Adenia globosa is a deciduous shrub, often adopting a climbing habit, with stems up to 8 metres long, growing from a swollen, warty globular trunk that can be up to 2.5 metres in diameter. The stems can be erect, or scramble over the ground, climbing into the surrounding vegetation and attaching itself by means of tendrils. The stems are armed with thorns up to 8cm long[
The plant is sometimes harvested from the wild for local medicinal use. It is grown for ornamental purposes in South Africa and in greenhouses in the temperate regions[
The aerial parts of Adenia globosa contain the cyanogenic glycosides deidaclin and its stereoisomer tetraphyllin A[
Although no specific mention has been seen for this species, the sap of most members of this genus is poisonous[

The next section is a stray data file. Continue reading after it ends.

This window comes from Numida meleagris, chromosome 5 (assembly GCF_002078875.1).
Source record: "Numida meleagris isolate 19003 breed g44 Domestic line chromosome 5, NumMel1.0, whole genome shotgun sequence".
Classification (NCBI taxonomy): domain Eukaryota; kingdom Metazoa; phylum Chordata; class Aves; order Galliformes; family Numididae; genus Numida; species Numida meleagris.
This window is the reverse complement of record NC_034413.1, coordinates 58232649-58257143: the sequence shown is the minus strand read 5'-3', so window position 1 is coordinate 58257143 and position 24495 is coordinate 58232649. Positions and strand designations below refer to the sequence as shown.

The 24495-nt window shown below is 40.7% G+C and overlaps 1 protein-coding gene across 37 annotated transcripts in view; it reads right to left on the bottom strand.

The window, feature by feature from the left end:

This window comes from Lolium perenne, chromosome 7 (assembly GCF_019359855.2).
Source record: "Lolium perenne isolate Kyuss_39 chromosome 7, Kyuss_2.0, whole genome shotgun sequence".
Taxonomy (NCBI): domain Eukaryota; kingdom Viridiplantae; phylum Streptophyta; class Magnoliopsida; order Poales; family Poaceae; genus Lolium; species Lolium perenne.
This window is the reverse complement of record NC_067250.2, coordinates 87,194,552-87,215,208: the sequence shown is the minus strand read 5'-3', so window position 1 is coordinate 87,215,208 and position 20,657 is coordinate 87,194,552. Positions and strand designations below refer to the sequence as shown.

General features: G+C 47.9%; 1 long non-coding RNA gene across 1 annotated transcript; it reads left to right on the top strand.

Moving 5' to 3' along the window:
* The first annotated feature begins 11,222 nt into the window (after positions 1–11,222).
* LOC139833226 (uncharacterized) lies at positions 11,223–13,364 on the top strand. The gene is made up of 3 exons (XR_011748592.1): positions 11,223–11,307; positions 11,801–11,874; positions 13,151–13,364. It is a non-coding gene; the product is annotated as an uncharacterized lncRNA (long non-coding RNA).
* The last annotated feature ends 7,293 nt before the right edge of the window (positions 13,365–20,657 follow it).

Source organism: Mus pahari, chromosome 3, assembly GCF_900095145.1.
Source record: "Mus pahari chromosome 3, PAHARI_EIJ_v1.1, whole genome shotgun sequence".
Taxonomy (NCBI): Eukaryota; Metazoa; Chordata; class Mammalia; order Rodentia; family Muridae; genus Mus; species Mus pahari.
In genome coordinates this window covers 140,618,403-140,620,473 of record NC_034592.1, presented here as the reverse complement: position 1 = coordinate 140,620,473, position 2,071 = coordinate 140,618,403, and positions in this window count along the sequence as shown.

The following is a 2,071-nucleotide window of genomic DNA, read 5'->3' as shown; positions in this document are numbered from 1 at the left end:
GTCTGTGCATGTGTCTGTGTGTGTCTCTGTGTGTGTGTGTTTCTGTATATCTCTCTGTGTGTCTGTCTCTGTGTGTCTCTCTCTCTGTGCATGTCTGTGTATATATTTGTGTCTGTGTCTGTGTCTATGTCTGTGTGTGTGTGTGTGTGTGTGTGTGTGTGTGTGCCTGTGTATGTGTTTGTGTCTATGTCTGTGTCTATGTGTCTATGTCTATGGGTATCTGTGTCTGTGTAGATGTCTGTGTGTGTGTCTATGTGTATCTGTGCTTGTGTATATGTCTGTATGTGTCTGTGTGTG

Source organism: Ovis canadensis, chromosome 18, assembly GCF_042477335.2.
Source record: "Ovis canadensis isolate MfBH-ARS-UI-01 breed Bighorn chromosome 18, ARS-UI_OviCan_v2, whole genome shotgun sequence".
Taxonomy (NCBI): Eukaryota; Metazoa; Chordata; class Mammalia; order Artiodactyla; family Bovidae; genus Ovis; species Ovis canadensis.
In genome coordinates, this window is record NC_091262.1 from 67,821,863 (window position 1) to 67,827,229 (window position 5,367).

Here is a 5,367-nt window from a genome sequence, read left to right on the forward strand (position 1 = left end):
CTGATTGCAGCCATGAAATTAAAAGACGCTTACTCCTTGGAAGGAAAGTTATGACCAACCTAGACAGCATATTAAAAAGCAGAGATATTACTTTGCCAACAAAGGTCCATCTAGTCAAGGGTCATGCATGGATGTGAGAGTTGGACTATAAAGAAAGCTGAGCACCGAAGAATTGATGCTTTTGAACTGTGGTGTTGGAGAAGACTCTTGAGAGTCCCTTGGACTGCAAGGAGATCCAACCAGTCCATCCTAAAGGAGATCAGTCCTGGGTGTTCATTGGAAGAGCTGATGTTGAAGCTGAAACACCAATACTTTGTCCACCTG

East tropical Africa - Ethiopia, Somalia, Kenya, Tanzania.
Scrub savannah at elevations from 100 - 1,800 metres[
A plant of drier areas in the tropics, where it can be found at elevations up to 1,800 metres. The plant can be damaged if temperatures fall below 7°c and does not grow well below 15°c[
Succeeds in full sun and light shade[
]. Requires a well-drained soil[
A cold water extract of the stem is drunk to treat abdominal pain. An extract is used as a bath to treat itches[
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